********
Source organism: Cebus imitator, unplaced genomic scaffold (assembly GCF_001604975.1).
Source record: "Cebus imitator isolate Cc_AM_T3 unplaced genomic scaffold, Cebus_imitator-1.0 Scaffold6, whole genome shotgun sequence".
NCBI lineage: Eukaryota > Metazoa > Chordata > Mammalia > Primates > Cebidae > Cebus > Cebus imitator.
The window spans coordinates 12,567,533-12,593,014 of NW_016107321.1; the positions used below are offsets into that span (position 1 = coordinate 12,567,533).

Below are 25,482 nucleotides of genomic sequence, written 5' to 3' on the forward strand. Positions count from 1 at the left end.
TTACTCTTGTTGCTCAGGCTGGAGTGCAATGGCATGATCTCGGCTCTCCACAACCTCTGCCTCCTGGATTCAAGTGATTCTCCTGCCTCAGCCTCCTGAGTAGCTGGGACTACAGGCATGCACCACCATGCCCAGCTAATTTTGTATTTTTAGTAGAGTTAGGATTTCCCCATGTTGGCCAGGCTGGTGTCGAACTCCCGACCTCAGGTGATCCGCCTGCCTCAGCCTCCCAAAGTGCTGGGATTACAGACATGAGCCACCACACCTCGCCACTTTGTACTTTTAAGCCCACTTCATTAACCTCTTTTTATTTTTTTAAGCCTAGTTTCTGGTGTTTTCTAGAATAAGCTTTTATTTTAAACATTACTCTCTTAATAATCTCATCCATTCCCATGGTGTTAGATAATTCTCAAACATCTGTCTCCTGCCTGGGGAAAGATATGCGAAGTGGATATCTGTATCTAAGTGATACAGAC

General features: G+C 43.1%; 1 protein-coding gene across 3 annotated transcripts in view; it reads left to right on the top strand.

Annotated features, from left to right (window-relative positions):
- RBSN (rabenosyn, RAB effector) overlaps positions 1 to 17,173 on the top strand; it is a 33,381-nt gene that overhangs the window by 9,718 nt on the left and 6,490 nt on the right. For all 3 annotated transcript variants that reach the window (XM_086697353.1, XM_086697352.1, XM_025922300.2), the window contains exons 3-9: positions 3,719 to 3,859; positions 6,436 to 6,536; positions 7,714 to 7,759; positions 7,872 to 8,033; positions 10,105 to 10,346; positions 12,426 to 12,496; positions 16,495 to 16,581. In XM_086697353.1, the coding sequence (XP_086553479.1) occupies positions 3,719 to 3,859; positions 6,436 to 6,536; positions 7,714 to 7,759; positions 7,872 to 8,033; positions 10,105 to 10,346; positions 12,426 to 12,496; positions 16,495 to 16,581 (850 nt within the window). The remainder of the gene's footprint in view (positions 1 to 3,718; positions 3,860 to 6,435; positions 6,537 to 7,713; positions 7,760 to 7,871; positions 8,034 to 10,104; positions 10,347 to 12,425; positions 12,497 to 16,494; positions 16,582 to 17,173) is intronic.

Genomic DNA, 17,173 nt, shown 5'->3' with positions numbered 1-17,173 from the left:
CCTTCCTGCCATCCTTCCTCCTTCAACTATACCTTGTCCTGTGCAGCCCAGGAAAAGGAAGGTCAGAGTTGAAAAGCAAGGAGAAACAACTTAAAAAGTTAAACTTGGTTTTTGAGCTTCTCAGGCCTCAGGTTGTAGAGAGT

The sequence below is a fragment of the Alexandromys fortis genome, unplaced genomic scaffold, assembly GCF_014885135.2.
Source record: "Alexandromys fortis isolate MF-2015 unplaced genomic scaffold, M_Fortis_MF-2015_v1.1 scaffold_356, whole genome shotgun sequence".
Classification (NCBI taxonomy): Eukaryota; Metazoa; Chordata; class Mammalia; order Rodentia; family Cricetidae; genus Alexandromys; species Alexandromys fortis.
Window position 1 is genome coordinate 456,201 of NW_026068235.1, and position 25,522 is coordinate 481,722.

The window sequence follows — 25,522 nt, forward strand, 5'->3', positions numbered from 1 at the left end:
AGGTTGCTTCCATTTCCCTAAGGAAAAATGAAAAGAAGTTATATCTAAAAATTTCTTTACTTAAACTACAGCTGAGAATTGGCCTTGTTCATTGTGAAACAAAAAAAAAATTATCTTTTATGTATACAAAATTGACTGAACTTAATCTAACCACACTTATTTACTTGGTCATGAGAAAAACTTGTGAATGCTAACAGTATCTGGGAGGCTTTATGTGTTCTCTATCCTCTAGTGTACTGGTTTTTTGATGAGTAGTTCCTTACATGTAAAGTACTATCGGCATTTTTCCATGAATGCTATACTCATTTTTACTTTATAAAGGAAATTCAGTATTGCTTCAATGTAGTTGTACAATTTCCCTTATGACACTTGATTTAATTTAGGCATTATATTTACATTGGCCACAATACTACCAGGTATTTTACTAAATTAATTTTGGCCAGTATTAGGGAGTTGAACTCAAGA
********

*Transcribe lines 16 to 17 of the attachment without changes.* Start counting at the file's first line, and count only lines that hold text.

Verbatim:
The window sequence follows — 25,522 nt, forward strand, 5'->3', positions numbered from 1 at the left end:
AGGTTGCTTCCATTTCCCTAAGGAAAAATGAAAAGAAGTTATATCTAAAAATTTCTTTACTTAAACTACAGCTGAGAATTGGCCTTGTTCATTGTGAAACAAAAAAAAAATTATCTTTTATGTATACAAAATTGACTGAACTTAATCTAACCACACTTATTTACTTGGTCATGAGAAAAACTTGTGAATGCTAACAGTATCTGGGAGGCTTTATGTGTTCTCTATCCTCTAGTGTACTGGTTTTTTGATGAGTAGTTCCTTACATGTAAAGTACTATCGGCATTTTTCCATGAATGCTATACTCATTTTTACTTTATAAAGGAAATTCAGTATTGCTTCAATGTAGTTGTACAATTTCCCTTATGACACTTGATTTAATTTAGGCATTATATTTACATTGGCCACAATACTACCAGGTATTTTACTAAATTAATTTTGGCCAGTATTAGGGAGTTGAACTCAAGA